A shareholder lawsuit against Hewlett-Packard (HP) for attempting to spy on board members and reporters has been expanded to include charges of insider stock trading.
An amended complaint filed Wednesday in the Superior Court of California for Santa Clara County accuses HP Chairman and Chief Executive Officer Mark Hurd and seven other company executives of selling US$41.3 million worth of HP stock at "inflated prices" shortly before the company revealed that its investigators had used questionable and possibly illegal techniques to gain access to personal records such as phone call logs.
The eight executives sold 1.7 million shares of stock between Aug. 21 and Sept. 6, according to the lawsuit. In an Aug. 31 filing with the U.S. Securities and Exchange Commission (SEC), HP said an outside investigator used the practice of pretexting, pretending to be someone else, to gain access to personal records.
Former HP Chairman Patricia Dunn and four others face criminal charges stemming from their alleged participation in the spying, which also used e-mail tracer technology, according to testimony before a U.S. congressional committee.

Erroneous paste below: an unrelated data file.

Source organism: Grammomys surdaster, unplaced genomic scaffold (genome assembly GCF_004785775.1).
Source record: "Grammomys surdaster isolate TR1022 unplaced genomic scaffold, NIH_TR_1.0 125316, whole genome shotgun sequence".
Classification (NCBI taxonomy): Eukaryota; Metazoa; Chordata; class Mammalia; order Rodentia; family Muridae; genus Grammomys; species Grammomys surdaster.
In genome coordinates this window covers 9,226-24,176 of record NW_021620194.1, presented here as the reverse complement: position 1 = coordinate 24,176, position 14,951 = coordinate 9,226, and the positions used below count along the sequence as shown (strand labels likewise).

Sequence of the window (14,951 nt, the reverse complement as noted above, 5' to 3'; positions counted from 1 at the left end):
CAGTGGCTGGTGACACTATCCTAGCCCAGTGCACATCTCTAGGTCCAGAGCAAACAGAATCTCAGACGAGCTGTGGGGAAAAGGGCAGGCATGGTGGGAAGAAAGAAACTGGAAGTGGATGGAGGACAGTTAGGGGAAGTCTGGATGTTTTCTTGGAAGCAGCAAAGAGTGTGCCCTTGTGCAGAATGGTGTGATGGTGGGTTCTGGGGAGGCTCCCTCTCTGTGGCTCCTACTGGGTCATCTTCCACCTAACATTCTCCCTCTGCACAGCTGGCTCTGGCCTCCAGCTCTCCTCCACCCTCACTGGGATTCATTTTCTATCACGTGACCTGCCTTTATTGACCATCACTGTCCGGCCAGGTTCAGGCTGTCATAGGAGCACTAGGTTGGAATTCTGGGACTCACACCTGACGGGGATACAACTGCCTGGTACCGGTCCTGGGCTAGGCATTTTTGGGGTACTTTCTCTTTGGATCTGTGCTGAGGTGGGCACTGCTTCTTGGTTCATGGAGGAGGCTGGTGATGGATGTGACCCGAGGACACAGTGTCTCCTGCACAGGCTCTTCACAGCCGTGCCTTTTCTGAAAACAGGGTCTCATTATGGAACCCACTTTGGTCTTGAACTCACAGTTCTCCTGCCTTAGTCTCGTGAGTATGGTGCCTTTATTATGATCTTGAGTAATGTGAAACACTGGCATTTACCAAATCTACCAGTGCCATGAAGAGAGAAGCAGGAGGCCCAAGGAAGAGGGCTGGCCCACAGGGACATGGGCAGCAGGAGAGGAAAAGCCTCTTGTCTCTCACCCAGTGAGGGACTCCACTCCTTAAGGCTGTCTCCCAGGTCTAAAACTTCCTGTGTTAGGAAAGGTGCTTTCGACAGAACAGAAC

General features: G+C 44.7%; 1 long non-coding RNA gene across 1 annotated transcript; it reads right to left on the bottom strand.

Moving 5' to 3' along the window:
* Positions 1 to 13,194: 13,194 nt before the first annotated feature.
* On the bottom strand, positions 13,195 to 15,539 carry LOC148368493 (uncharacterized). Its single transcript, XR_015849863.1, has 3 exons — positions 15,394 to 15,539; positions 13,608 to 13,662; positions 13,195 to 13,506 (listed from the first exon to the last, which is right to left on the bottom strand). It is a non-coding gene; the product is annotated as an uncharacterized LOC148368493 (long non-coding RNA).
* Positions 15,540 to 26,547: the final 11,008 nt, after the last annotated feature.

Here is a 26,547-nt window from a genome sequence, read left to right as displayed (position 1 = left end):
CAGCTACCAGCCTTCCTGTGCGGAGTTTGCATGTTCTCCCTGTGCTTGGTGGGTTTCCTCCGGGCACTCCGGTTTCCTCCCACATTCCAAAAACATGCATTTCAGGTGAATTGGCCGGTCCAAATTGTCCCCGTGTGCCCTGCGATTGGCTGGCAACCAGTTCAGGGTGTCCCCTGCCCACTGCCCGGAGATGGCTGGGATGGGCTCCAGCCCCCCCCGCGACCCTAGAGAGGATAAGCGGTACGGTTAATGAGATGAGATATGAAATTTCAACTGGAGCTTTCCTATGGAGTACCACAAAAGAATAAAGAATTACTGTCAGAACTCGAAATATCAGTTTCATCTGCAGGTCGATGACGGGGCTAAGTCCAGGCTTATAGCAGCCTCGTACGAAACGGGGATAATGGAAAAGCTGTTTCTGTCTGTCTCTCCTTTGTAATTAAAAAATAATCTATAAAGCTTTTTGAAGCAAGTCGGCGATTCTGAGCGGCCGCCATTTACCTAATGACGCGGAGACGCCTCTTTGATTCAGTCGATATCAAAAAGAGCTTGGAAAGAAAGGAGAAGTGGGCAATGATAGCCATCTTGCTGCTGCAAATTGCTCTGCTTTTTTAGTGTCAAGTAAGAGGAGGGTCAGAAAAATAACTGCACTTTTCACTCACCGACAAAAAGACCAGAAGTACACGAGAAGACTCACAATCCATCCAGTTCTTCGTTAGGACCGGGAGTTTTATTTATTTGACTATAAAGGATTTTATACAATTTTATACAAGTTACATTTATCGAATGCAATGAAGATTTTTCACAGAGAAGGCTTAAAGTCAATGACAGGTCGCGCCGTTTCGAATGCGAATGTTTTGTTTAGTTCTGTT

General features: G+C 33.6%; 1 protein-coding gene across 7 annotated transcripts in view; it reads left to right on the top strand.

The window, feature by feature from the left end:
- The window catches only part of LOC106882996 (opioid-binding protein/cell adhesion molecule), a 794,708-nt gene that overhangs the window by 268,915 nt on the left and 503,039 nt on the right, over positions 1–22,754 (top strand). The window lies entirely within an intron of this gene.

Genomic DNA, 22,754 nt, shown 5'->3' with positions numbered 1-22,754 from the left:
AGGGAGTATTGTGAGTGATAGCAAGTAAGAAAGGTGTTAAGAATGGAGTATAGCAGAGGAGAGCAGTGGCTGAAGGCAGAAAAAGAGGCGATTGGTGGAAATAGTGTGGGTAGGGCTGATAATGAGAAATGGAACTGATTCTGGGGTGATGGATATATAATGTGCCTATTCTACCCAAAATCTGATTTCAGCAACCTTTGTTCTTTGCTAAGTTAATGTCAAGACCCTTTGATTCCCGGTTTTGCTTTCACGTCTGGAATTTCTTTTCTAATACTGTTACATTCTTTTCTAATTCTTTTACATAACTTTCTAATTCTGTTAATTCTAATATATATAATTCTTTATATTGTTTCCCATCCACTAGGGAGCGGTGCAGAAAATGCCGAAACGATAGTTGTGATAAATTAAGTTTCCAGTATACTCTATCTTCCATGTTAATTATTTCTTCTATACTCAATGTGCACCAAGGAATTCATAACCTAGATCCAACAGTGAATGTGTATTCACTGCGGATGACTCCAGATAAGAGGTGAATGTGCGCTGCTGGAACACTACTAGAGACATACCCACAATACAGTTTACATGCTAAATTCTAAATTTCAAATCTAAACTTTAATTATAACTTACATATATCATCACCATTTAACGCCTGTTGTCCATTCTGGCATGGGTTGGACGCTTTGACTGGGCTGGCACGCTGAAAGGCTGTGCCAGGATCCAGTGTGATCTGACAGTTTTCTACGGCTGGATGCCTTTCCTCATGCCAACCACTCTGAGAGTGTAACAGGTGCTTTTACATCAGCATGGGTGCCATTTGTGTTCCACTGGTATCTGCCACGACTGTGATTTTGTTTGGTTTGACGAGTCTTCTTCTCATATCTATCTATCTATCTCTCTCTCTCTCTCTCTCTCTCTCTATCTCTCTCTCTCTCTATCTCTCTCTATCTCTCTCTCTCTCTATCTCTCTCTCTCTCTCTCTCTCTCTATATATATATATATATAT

HP also tried to prop up the value of its stock price by announcing on Aug. 21 it would repurchase US$6 billion worth of its stock, the lawsuit says.
"In the midst of this acrimony HP executives cashed in," says the complaint, filed by the Lerach, Coughlin, Stoia, Geller, Rudman & Robbins law firm.
HP issued a statement calling the lawsuit "baseless." The lawsuit "represents a transparent effort to exploit issues related to HP's recent investigation for personal gain at the expense of HP, its shareholders and its employees," the statement said. "HP will defend itself vigorously."
HP acknowledged that it had obtained the phone records of 12 people by using pretexting.
The stockholder lawsuit, originally filed in September, asks the court to declare that HP's executives have "committed breaches of their fiduciary duties" and to order executives to repay the amount the company has been damaged by the spying scandal. The lawsuit also asks the court to require HP to reform its corporate governance and to extract punitive damages from Dunn, Hurd and other HP executives.